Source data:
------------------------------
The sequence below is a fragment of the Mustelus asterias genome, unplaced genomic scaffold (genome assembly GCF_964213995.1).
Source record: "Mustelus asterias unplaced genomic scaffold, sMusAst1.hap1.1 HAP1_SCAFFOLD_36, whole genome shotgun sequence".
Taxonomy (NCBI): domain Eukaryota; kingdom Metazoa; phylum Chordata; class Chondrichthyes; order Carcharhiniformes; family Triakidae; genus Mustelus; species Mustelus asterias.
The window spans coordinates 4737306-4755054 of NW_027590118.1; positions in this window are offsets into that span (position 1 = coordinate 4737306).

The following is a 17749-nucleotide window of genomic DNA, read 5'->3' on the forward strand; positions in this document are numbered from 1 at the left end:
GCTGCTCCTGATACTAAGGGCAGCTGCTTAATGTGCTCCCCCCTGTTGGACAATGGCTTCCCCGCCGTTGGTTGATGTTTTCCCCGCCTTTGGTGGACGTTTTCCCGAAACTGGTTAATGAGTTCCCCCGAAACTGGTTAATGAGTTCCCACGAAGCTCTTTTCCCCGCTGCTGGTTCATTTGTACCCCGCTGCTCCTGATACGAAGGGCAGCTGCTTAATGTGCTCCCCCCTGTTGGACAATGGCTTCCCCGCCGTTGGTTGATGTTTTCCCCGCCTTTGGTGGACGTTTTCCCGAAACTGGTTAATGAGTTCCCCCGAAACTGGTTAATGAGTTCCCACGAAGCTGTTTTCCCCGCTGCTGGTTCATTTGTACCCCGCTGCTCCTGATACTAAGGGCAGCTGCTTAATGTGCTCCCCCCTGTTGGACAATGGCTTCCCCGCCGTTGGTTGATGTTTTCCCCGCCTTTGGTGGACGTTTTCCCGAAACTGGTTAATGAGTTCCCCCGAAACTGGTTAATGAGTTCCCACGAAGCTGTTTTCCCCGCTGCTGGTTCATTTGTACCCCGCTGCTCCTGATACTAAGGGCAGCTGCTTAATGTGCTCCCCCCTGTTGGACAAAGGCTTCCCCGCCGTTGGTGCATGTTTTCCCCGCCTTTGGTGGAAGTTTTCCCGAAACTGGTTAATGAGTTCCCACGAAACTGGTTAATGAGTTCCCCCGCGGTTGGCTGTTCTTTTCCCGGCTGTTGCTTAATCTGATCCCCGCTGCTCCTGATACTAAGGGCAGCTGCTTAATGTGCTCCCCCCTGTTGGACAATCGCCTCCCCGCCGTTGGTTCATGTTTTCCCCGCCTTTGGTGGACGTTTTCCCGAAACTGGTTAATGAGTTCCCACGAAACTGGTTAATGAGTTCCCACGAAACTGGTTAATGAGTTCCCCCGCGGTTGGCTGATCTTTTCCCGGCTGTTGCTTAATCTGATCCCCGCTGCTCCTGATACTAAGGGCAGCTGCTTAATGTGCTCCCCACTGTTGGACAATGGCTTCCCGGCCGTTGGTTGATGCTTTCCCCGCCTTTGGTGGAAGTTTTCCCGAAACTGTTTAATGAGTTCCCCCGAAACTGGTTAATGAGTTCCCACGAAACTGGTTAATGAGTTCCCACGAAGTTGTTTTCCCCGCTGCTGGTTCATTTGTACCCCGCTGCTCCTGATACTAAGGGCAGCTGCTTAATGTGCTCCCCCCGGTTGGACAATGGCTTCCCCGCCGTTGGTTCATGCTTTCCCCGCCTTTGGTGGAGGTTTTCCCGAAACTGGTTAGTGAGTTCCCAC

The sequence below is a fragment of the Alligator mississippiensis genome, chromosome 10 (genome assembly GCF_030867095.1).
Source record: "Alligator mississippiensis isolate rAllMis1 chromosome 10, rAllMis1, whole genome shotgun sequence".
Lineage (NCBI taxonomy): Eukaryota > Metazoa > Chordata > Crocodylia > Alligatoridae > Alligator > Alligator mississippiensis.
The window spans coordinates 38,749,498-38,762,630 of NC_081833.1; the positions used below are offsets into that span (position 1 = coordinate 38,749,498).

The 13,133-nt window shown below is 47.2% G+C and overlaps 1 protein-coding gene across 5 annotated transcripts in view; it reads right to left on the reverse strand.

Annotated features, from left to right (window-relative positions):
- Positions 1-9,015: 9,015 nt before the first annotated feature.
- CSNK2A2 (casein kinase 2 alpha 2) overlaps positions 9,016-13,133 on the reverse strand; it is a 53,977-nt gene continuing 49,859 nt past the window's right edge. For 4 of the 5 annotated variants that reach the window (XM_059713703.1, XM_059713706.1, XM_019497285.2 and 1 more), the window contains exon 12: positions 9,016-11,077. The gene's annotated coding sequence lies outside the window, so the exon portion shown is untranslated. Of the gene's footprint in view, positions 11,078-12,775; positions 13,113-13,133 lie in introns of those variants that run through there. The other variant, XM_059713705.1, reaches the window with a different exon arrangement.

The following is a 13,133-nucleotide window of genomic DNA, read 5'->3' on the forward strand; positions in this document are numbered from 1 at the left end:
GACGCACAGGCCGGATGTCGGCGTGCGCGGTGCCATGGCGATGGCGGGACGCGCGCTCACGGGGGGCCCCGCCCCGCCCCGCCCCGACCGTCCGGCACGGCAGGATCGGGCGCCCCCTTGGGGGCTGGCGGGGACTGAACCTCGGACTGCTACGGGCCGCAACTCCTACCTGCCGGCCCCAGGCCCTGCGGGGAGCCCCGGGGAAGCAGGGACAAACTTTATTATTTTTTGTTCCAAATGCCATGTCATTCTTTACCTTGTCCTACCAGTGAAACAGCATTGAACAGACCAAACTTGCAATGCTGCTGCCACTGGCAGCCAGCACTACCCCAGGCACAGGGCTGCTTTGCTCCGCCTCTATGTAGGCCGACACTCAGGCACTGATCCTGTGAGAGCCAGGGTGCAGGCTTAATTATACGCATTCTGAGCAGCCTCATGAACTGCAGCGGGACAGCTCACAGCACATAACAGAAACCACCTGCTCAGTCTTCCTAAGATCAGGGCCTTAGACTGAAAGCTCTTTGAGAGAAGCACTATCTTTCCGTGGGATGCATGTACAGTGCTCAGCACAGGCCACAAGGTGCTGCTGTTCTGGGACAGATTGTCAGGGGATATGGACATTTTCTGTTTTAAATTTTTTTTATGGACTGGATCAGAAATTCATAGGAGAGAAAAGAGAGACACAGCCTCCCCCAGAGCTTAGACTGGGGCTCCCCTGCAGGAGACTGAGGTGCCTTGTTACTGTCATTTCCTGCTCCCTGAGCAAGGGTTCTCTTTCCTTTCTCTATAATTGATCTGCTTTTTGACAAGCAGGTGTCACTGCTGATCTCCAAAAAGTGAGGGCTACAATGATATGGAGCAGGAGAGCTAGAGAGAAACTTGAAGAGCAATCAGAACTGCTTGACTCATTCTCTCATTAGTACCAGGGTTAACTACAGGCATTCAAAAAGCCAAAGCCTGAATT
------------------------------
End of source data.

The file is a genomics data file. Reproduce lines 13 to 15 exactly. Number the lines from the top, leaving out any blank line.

- Positions 1-9,015: 9,015 nt before the first annotated feature.
- CSNK2A2 (casein kinase 2 alpha 2) overlaps positions 9,016-13,133 on the reverse strand; it is a 53,977-nt gene continuing 49,859 nt past the window's right edge. For 4 of the 5 annotated variants that reach the window (XM_059713703.1, XM_059713706.1, XM_019497285.2 and 1 more), the window contains exon 12: positions 9,016-11,077. The gene's annotated coding sequence lies outside the window, so the exon portion shown is untranslated. Of the gene's footprint in view, positions 11,078-12,775; positions 13,113-13,133 lie in introns of those variants that run through there. The other variant, XM_059713705.1, reaches the window with a different exon arrangement.

The following is a 13,133-nucleotide window of genomic DNA, read 5'->3' on the forward strand; positions in this document are numbered from 1 at the left end: